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The Stanford Robinson conundrum


Sophomore Stanford Robinson watches the dunk contest from the sidelines on Oct. 25 during IU's Hoosier Hysteria at Assembly Hall. File photo and File photo Buy Photos

Last season, then-freshman guard Stanford Robinson started nine out of the 32 games IU played.

He played an average of 17 minutes per game. He came on toward the end of the season after he got more experience because IU needed some offense. Last year IU had a very hard time scoring the ball.

If you read my columns last year, it’s no secret I love how Robinson plays. He’s quick and shifty and ?cunning.

He’s excellent at getting to the basket. When he gets to the basket, he knows how to finish. He’s left-handed and can use his right hand very well, so defenders can’t shade toward one side.

He’s got a little bit of a euro-step, which is just awesome to have from an 19-year-old basketball ?player.

On defense, he’s great at staying in front of people. He’s got long arms and quick feet, a great combination for a defender.

The one thing he struggled with — and it’s a pretty big thing — was his ?shooting.

He was a horrible outside shooter. His jump shot had an ugly form, and he was only 3-for-16 from behind the arc. That’s 19 percent. That’s miserable.

Also, because he is so good at getting to the basket, he draws fouls at a good rate. Last season, he drew 5.3 fouls per 40 minutes, which is a high figure for a guard.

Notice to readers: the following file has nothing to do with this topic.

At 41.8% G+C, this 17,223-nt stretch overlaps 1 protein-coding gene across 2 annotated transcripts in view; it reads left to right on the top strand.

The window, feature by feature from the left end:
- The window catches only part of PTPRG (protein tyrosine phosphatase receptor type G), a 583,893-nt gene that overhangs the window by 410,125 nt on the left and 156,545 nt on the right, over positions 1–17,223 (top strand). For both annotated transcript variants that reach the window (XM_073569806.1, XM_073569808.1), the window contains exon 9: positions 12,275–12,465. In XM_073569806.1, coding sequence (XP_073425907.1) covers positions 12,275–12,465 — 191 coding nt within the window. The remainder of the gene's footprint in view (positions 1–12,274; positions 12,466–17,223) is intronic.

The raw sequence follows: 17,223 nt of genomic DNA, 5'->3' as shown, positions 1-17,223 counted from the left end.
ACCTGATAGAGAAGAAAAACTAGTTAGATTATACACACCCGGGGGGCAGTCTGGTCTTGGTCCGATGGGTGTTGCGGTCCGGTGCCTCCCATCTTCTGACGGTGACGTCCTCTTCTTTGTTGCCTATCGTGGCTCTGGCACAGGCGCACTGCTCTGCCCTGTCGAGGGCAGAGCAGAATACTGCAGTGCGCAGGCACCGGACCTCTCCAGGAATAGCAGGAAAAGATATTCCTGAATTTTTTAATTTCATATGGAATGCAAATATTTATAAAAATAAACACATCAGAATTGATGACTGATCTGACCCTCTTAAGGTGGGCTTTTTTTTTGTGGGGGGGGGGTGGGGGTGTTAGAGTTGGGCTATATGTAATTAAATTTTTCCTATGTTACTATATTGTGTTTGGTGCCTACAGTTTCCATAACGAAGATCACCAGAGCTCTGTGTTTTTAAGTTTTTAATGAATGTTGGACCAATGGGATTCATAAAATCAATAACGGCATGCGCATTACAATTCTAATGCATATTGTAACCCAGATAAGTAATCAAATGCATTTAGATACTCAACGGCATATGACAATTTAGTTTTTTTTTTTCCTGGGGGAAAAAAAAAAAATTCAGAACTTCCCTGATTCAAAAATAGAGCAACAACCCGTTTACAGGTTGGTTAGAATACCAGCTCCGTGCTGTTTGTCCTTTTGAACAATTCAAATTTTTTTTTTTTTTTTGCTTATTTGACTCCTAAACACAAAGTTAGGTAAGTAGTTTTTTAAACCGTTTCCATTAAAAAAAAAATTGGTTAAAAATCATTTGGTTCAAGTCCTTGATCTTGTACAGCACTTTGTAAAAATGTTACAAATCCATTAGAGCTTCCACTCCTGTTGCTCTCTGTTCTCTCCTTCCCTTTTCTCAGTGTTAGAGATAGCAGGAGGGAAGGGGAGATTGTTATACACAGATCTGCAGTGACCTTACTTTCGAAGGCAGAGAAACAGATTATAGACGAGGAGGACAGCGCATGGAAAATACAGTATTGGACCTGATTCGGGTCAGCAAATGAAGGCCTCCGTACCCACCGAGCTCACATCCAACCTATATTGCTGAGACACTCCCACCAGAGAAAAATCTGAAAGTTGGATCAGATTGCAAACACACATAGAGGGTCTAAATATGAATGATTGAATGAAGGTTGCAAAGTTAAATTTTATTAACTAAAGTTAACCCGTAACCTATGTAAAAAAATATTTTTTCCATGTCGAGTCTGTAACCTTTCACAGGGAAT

The only problem is he doesn’t convert when he’s at the line. Last season he was just 54-for-90 from the line. That’s 60 percent. For a guard, that’s miserable.

But with all that said about Robinson, when he comes back from his four-game drug suspension at 8 p.m. tonight against SMU, what will his role be?

Is he a starter?

Or is he an instant-offense guy/perimeter lockdown defender off the bench?

Freshman guard Rob Johnson’s play has been stellar this season. His game is very similar to Robinson’s. He’s a much better shooter than Robinson, but I think Robinson is better at attacking the basket.

Part of the backcourt is set. The two concrete starters at guard are going to be junior Kevin “Yogi” Ferrell and freshman James Blackmon Jr. That much we know.

But the issue of the third guard slot — because IU doesn’t have a traditional “three” wing-type player — is up for debate. It’ll be between Robinson and ?Johnson.

I don’t know who will end up winning that battle. I would like to see the new and improved Robinson jump shot. He uses his right hand now, as opposed to his left hand last year. Weird, I know. But let’s see if it works.

One important thing to remember is it doesn’t really matter who starts the game. It matters who finishes the game. Who will be the crunch-time five IU goes with in the final five minutes of a close game?

Coming into the season, it was clear to me that Robinson would be part of that five.

But if you can get 90 percent of Robinson’s basket attacking and defense with Johnson, you may have to take that because right now, Johnson’s shooting is light years ahead of ?Robinson’s.

This year’s team will be predicated on outside shooting. If Robinson can shoot 33 or 35 percent from behind the arc, I think he’s got the job as the third guard.

But if he can’t shoot from outside at a consistent rate, Robinson will be on the bench as he watches Johnson play with Blackmon and Ferrell in crunch time in IU’s backcourt.

The good thing is tonight we finally get to see with our own eyes who that third guard should be.

Prediction: IU 76, SMU 69.

Evan Hoopfer is 2-0 in predictions this year.

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